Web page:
Sounds like … Wilco, Iron & Wine, Beck, Over the Rhine, and other alt-pop principals with a flair for the acoustic.

At a glance … in only a couple of year's time, Judd & Maggie have gone from promising newcomers to artists with a keen sense of what they want in their artistry.

Some are heralding it as the future of music, but the pay-what-you-want business model can also be an utter pain. In the case of the fledgling, Derek Webb-backed, there's the beauty of being able to put a price tag on everything on the site, but the novelty comes at a price—the lack of background information on some of these acts is almost tantamount to rummaging through a bargain bin of nondescript items.

Granted, the system is still in its infancy, but it can work against an album like Judd & Maggie's Kingdom of Noise. The disc is eye-opening—bolder and more left-of-center than just about anything on the siblings' charming debut, 2005's Subjects. But without proper liner notes or even a simple write-up to go along with it, its freshness could easily fall through the cracks or, sadder still, on deaf ears.

Irrespective of this business model, Kingdom of Noise does shine on its own merits. The effort finds the brother-and-sister duo abandoning their next-door simplicity, downplaying their folk-pop instincts in favor of a more electronic, offbeat form of expression, not unlike the alt-pop leanings of Wilco, Iron & Wine, and even Films for Radio-era Over the Rhine.

For proof, look no further than the title track and "White Washed Tomb," each a trippy song rife with percussive guitars, handclaps, loops, and earnest backup vocalists—Beck could almost claim copyright infringement. It's an alluring mix, made all the more captivating by Judd and Maggie's crisscrossing harmonies, an effortless interplay that could only come from someplace fraternal.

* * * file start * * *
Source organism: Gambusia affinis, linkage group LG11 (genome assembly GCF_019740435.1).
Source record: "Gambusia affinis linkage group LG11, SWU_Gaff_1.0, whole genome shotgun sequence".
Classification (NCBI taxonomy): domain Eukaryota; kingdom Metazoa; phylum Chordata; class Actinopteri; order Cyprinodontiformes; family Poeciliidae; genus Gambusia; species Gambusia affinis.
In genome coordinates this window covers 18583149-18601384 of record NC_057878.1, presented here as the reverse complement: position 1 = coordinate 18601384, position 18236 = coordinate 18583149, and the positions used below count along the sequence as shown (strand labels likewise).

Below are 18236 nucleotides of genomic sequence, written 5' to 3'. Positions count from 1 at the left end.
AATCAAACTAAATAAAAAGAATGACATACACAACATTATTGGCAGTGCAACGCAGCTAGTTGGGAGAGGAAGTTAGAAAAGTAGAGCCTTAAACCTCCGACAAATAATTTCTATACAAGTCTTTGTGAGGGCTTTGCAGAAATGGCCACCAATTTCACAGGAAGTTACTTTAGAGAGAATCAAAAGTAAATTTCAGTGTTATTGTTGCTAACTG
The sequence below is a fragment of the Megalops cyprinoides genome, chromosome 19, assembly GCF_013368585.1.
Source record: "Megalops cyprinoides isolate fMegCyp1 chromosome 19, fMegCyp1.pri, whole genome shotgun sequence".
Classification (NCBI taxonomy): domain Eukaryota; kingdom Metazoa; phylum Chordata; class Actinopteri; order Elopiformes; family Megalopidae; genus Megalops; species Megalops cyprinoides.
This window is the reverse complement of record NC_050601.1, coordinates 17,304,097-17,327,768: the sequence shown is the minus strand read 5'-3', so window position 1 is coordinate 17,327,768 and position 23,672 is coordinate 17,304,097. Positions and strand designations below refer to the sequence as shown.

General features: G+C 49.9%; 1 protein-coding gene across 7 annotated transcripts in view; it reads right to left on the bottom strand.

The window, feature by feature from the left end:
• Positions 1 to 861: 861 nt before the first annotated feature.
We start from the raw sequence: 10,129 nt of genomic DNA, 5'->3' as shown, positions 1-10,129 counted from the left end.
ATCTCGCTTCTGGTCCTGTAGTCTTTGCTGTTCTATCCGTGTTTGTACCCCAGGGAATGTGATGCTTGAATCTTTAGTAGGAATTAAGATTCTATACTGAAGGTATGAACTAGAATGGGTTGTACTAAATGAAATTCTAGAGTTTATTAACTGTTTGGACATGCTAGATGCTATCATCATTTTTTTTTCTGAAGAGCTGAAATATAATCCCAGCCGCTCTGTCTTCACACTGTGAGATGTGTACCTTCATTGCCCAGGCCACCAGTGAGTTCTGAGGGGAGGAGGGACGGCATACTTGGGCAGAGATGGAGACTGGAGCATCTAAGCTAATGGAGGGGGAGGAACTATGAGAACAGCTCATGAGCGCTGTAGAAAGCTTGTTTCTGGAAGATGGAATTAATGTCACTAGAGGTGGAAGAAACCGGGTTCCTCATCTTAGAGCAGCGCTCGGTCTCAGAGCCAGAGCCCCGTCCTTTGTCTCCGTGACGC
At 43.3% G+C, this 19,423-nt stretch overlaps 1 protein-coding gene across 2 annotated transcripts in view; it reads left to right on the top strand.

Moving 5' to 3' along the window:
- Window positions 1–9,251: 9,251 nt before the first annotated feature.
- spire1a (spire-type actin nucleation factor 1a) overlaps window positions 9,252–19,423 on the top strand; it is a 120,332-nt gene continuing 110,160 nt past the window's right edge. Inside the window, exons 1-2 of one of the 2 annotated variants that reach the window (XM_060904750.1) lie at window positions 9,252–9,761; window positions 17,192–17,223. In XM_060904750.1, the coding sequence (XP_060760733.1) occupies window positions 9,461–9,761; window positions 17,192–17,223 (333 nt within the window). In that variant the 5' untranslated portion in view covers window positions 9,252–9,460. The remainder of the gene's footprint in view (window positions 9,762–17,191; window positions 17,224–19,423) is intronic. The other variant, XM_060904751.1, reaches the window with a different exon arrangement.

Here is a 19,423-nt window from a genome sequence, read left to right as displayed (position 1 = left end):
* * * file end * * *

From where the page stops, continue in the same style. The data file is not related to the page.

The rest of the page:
For all the quirkiness, some tracks tend to recall the uncomplicated vibe of Subjects, like the jangly "Under My Roof," a breakup paean where Maggie asks a former lover to give her space. Equally conventional is "Not Enough," which doesn't do enough to distance itself from simpler, more commonplace coffeehouse offerings.

Thematically, the siblings appear to be painting a portrait of an unredeemed world, where failed relationships, unfulfilled promises, and self-interest rule the day. It may get bleak at times, but the pair does leave the door open for hope to shine through, as in "Hunger," where they emphasize that it's a void in the soul that leads us back to God.

It's not quite CCM fodder, but Kingdom of Noise is otherwise a telling indicator of Judd & Maggie's willingness to adapt and try new things in a music environment where the flavor of the moment is pretty much anyone's guess.

Kingdom of Noise
Our Rating
4 Stars - Excellent
Average Rating
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Release Date
January 6, 2009
High Wire Music
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